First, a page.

There's no official definition for the term "no gluten ingredients" on food labels. However, manufacturers generally use the term when the product does not include any gluten-containing ingredients, but hasn't been tested for gluten or may be at risk for gluten cross contamination.
As of right now, there are no rules governing the use of "gluten-free" on food labels, even though the U.S. Food and Drug Administration proposed gluten-free label rules in 2007.
That leaves manufacturers free to choose how they want to describe their gluten-free products.
Most manufacturers who label foods "gluten-free" make certain those foods contain fewer than 20 parts per million of gluten, which matches the FDA's proposed standards. Companies follow specific protocols, such as testing the raw ingredients and the finished product to make sure it falls below 20ppm.
If a manufacturer doesn't want to test a product, or if that manufacturer is concerned that a product might not consistently meet the 20ppm standard, the company might decide to use the term "no gluten ingredients" instead of "gluten-free." For the consumer, it signals a bit more uncertainty about the gluten-free status of the product.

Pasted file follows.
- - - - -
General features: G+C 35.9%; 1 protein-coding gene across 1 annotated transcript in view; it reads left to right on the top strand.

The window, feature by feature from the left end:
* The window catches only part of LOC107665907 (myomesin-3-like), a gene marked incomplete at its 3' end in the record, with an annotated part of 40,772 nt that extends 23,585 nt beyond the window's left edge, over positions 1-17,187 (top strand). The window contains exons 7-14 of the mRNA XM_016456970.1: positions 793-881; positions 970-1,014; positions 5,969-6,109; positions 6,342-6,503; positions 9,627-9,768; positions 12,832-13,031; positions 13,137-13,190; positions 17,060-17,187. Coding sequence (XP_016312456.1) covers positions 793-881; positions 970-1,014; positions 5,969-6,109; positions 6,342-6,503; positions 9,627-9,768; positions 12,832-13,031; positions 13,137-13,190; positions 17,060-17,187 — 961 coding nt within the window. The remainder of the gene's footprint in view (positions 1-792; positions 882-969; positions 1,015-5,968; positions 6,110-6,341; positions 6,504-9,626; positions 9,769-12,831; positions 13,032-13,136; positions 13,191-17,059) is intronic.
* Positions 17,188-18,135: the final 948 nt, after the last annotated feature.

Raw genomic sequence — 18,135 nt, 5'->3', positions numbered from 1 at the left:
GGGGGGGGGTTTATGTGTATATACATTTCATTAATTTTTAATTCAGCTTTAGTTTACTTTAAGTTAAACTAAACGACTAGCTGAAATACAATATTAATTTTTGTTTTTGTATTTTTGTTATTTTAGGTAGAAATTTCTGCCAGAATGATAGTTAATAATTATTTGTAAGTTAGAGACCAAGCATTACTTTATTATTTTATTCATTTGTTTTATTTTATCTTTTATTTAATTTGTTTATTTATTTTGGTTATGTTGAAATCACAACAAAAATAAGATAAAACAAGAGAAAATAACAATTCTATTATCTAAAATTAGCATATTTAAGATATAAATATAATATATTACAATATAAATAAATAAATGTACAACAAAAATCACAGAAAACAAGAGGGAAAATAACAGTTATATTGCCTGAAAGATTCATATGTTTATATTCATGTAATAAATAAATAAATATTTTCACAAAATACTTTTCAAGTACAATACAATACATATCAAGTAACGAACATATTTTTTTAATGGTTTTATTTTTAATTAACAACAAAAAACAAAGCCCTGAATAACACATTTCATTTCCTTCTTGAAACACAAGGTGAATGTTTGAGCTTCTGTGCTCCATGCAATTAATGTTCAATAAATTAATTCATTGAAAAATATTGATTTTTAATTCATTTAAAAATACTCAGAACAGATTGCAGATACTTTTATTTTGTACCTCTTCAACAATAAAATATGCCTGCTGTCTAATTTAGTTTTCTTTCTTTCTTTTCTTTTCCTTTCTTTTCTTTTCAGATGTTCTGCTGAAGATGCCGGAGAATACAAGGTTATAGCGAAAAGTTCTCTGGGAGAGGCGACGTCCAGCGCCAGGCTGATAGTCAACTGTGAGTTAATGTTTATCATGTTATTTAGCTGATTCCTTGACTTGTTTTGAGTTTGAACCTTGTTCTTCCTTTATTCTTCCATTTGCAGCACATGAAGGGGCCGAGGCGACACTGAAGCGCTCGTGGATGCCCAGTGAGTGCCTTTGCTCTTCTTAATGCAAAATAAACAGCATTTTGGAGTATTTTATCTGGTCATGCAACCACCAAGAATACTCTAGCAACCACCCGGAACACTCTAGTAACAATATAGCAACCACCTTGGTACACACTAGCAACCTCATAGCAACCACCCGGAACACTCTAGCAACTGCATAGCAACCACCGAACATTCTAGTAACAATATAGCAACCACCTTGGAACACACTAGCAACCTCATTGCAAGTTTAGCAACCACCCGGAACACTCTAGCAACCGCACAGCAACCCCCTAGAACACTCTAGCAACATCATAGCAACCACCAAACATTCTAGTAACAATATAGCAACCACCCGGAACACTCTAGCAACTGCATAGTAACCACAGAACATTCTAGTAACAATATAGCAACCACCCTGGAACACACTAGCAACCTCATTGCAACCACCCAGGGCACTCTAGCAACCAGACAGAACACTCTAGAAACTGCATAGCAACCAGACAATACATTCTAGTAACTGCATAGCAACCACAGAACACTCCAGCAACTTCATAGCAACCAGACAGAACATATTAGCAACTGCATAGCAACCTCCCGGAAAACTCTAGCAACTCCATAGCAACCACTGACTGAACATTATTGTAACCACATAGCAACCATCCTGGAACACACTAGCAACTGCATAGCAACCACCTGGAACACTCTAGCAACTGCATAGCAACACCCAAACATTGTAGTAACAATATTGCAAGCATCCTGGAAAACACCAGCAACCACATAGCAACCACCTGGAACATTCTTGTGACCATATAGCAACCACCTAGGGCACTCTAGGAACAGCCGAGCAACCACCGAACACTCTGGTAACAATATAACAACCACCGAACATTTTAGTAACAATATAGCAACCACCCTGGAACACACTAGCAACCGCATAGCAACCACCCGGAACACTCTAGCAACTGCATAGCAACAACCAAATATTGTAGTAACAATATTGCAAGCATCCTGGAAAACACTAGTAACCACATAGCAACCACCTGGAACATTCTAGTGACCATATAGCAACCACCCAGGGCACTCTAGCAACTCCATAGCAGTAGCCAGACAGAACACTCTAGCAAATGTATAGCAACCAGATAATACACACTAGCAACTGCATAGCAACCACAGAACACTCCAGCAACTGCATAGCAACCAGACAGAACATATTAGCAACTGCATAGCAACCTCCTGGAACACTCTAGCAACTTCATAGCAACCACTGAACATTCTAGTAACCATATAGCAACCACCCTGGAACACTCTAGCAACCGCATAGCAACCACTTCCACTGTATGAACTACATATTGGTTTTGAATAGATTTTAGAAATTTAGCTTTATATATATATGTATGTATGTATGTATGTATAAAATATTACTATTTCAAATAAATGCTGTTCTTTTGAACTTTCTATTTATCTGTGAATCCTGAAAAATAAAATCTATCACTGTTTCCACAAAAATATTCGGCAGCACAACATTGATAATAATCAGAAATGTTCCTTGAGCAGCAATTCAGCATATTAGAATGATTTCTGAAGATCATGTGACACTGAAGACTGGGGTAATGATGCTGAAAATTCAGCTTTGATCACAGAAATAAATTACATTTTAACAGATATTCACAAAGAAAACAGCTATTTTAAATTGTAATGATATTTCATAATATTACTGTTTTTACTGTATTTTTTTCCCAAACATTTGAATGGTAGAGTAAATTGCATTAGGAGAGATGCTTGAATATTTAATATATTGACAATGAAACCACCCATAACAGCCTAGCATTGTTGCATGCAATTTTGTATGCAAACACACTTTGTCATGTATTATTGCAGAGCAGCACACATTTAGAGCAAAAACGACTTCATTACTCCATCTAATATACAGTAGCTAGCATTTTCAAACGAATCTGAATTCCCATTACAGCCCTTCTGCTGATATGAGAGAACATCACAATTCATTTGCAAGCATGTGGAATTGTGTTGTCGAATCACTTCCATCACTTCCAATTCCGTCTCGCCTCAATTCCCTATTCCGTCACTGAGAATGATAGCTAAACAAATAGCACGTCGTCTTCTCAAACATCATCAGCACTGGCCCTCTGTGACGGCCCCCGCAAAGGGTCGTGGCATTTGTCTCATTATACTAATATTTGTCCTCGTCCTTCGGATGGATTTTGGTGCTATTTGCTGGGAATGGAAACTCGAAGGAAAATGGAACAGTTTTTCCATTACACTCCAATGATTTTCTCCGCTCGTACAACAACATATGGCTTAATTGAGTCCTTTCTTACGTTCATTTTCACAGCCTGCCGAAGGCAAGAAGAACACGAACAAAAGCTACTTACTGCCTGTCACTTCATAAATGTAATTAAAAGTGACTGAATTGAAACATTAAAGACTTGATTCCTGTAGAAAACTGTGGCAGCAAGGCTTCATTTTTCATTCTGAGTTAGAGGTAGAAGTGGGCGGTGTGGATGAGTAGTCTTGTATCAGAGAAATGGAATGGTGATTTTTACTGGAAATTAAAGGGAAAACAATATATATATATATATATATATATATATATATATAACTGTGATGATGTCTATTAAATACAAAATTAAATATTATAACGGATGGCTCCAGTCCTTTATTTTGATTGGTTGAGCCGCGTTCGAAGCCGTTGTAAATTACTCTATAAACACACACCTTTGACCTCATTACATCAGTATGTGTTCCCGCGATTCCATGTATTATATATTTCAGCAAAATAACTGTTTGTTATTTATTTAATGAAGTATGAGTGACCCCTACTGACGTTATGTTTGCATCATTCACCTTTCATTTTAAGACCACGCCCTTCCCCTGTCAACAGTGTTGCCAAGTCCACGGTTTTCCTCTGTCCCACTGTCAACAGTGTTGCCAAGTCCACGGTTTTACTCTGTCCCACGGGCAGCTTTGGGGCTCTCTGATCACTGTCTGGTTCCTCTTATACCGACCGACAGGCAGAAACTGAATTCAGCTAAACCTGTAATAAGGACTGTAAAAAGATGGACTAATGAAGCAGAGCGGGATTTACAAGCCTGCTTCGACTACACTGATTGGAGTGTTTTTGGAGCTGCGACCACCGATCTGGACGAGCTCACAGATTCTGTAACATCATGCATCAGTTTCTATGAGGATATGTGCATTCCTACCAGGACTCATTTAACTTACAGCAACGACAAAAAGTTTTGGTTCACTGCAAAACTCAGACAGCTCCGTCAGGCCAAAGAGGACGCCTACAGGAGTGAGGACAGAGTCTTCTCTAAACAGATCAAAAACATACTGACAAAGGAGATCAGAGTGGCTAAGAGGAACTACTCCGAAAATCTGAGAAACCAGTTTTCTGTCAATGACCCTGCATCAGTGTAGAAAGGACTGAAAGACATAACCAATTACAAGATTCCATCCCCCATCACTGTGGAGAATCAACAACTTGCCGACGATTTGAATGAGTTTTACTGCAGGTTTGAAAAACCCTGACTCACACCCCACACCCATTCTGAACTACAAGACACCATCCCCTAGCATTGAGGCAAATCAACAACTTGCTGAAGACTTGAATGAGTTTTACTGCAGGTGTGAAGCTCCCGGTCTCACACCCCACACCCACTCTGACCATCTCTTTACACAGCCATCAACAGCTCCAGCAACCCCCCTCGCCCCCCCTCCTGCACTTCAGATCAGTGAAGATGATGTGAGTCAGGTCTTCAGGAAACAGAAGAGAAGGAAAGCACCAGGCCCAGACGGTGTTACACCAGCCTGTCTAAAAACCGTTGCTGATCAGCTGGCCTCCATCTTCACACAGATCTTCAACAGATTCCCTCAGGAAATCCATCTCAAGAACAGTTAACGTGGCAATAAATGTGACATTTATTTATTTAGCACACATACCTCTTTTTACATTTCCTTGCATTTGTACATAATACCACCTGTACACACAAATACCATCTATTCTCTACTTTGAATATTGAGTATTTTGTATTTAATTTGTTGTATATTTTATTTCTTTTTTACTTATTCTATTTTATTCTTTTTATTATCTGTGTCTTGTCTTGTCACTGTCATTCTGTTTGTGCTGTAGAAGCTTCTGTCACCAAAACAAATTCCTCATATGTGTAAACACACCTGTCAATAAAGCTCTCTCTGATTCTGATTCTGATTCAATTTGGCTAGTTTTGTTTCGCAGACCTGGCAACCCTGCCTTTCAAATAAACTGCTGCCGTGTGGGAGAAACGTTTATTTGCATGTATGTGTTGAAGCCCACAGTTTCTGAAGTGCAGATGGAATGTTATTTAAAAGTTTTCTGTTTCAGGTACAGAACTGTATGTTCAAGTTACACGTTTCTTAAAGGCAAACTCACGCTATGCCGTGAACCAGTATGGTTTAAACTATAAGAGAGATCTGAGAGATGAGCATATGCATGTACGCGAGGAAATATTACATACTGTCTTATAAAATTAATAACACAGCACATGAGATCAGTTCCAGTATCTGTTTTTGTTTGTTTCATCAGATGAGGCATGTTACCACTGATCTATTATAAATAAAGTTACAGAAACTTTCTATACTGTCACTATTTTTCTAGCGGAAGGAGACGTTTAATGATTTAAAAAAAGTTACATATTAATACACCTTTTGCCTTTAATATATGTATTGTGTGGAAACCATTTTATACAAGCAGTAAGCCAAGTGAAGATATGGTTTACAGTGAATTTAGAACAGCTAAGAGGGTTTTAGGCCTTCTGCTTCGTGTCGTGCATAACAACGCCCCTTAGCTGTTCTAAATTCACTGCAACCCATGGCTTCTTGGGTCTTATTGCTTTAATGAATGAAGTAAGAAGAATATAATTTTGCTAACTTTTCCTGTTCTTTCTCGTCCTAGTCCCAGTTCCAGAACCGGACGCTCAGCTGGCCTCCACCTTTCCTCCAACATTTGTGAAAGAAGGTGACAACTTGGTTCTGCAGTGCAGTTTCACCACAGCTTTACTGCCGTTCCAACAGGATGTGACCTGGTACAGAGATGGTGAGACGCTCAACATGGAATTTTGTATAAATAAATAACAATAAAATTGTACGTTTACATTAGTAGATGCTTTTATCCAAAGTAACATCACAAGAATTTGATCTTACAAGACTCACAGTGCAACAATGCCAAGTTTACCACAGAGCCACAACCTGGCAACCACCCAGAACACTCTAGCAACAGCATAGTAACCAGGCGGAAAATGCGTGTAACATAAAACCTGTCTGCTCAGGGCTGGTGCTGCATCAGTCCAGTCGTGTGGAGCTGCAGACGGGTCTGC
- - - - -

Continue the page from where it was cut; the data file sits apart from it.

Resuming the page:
In fact, several large companies that produce both gluten-free products and gluten-containing products use the term "no gluten ingredients" for products whose ingredients don't include gluten, but which may be at risk for cross contamination or aren't tested for gluten.
Other companies label their products "no gluten ingredients" as a form of legal protection the products may be completely free of gluten, but using the phrase "no gluten ingredients" doesn't promise quite as much.
So should you purchase products labeled "no gluten ingredients"?
Honestly, it depends how sensitive you are and how careful you want to be. Some people can eat food products made on shared lines with gluten-containing products and not get symptoms, while others even need to avoid products made in the same facility.
Before you do buy a product with the "no gluten ingredients" label, take a good look at the ingredients label to see if you spot any allergen disclosures (i.e., a statement like "Made on equipment that also processes wheat"). Companies often will disclose if a product is made on the same lines or in the same facility as wheat-containing products.
If you don't see anything problematic on the label, you'll need to use your own judgment on whether to consume the product. If you're particularly sensitive, you may want to steer clear, or at least sample just a small amount at first to minimize any potential reaction.